Lib Dems Question Priti’s New Post

Priti Patel MP

The Opposition Liberal Democrats question Prime Minister Theresa May’s decision to appoint Priti Patel as secretary for international aid because she was a campaigner to abolish DfID as a backbench MP

Priti Patel MP
Priti Patel MP, International Development Secretary

Mr Tom Brake, Lib Dem Foreign Affairs Spokesperson, said the prime minister appointed the wrong person to fulfill Britain’s commitment to disperse .7 per cent of GNI as foreign aid to support various projects of Department for International Development (DfID).

One of the achievements of former prime minister David Cameron is his effort to allocate about £12 billion as foreign aid.  It is fixed at 0.7 per cent of the UK’s gross national income, meeting a target set by the United Nations for wealthy countries.

“Priti Patel wanted to abolish the department she now heads and cast doubt on the purpose of international aid,” the Lib Dem Foreign Affairs Spokesperson said.  “Priti Patel’s appointment as DfID lead is deeply concerning for those of us who believe in a liberal, rights-based development agenda.

“Not only has Ms Patel expressed support for the death penalty and voted against same-sex marriage, she has also previously called for DfID to be scrapped and for the development agenda to be solely focused on new private sector investment opportunities.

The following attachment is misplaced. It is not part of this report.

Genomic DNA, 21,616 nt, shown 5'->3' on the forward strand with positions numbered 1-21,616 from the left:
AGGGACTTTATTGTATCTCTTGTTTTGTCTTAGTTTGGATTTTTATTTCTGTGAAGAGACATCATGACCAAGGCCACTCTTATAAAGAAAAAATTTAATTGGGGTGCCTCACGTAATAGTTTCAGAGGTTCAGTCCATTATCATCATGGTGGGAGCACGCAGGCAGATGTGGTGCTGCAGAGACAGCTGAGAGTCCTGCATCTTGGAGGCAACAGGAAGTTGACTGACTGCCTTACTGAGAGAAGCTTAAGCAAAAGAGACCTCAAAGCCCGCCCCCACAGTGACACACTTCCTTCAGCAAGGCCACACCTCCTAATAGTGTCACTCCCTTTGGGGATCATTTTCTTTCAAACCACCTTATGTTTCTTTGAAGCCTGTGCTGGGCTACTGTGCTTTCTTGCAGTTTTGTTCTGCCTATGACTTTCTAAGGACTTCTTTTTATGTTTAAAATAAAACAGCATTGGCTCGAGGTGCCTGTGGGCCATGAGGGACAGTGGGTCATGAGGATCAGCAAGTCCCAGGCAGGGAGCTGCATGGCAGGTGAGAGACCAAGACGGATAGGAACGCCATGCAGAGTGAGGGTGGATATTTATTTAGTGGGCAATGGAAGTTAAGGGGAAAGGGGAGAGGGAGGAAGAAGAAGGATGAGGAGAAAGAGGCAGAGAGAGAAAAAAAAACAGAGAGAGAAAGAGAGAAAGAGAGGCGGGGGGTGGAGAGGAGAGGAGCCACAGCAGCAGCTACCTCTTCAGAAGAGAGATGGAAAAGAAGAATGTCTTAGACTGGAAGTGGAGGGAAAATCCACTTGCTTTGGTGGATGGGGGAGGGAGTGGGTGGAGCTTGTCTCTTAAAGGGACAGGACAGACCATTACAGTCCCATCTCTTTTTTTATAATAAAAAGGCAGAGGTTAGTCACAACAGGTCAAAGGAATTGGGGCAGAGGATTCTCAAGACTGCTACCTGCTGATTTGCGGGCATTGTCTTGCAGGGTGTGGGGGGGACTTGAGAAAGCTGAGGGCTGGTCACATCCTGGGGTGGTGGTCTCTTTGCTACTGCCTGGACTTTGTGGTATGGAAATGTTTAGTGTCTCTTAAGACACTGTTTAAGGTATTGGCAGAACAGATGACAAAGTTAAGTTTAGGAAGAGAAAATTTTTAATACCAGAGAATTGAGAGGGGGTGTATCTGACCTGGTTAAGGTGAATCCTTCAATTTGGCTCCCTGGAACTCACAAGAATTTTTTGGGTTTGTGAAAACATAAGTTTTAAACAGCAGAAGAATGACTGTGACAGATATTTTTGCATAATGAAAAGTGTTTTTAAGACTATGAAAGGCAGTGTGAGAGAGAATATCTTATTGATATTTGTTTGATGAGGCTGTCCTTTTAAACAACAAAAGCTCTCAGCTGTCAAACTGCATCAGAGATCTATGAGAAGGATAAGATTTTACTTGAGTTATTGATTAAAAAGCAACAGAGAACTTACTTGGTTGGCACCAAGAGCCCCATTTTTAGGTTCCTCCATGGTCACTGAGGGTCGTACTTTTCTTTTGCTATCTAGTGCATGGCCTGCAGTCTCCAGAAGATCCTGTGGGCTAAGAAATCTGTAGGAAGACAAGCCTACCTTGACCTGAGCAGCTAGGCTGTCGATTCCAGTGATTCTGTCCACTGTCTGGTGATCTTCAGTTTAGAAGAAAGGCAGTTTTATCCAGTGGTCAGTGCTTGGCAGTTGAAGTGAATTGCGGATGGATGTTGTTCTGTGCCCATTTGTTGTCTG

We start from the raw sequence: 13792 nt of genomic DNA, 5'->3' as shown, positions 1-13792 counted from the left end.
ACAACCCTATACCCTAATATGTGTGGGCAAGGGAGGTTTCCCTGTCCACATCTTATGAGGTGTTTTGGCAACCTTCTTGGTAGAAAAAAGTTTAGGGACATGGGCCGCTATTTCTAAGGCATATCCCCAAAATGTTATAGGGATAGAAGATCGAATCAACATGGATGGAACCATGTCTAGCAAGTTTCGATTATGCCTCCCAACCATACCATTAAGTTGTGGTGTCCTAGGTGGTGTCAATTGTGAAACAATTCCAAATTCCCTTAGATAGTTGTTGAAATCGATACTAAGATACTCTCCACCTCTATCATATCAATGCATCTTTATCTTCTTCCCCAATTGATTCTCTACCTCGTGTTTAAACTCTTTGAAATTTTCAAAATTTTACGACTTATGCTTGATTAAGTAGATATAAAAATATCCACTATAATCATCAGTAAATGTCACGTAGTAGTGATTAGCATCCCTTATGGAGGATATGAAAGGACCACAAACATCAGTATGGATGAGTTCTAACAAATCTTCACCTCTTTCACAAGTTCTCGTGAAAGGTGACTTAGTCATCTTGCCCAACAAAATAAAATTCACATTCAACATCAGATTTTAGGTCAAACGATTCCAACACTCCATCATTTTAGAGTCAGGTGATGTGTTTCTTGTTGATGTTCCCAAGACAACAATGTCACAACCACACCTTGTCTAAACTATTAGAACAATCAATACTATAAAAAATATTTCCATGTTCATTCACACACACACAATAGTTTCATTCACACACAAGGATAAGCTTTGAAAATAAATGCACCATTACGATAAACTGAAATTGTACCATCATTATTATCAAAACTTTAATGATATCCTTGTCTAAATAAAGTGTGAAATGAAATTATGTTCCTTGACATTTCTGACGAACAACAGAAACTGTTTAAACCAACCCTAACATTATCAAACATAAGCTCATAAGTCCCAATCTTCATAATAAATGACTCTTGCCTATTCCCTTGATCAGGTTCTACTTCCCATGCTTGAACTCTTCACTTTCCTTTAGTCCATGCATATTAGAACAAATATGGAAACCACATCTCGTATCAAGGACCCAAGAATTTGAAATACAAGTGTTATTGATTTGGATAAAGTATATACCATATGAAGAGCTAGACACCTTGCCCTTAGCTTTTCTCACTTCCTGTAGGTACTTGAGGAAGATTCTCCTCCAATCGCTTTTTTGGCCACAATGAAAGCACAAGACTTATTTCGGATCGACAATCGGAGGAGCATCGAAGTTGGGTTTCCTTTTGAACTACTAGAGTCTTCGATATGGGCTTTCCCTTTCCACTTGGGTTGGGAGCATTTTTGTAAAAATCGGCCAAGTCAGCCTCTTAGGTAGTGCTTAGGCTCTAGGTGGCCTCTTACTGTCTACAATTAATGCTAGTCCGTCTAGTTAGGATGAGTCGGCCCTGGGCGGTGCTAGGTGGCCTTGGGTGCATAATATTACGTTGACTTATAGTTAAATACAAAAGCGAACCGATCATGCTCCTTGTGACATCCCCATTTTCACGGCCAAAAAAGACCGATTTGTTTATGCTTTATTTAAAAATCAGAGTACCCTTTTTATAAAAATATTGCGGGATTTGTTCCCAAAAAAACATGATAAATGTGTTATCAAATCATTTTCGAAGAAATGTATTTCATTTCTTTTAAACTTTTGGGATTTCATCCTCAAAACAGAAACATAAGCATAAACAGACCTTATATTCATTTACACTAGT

“As the internationalist party which in Coalition brought in the legislation committing us to 0.7% GNI spending on international development, the Liberal Democrats will be keeping a very close eye on DfID-sceptic Ms Patel as she takes on her new role.”

Conservative MPs were calling for reforms of the British aid programmes. They alleged British aid is being misused by foreign governments as well as spent on large salaries for external consultants. Priti Patel, then a Conservative backbencher, demanded scrapping DfID and replacing it with a trade-focused body to help businesses invest in the developing world.

“A long-term strategic assessment is required, including the consideration to replace DfID with a Department for International Trade and Development in order to enable the UK to focus on enhancing trade with the developing world and seek out new investment opportunities in the global race,” Priti told The Daily Telegraph.

“It is possible to bring more prosperity to the developing world and enable greater wealth transfers to be made from the UK by fostering greater trade and private sector investment opportunities.”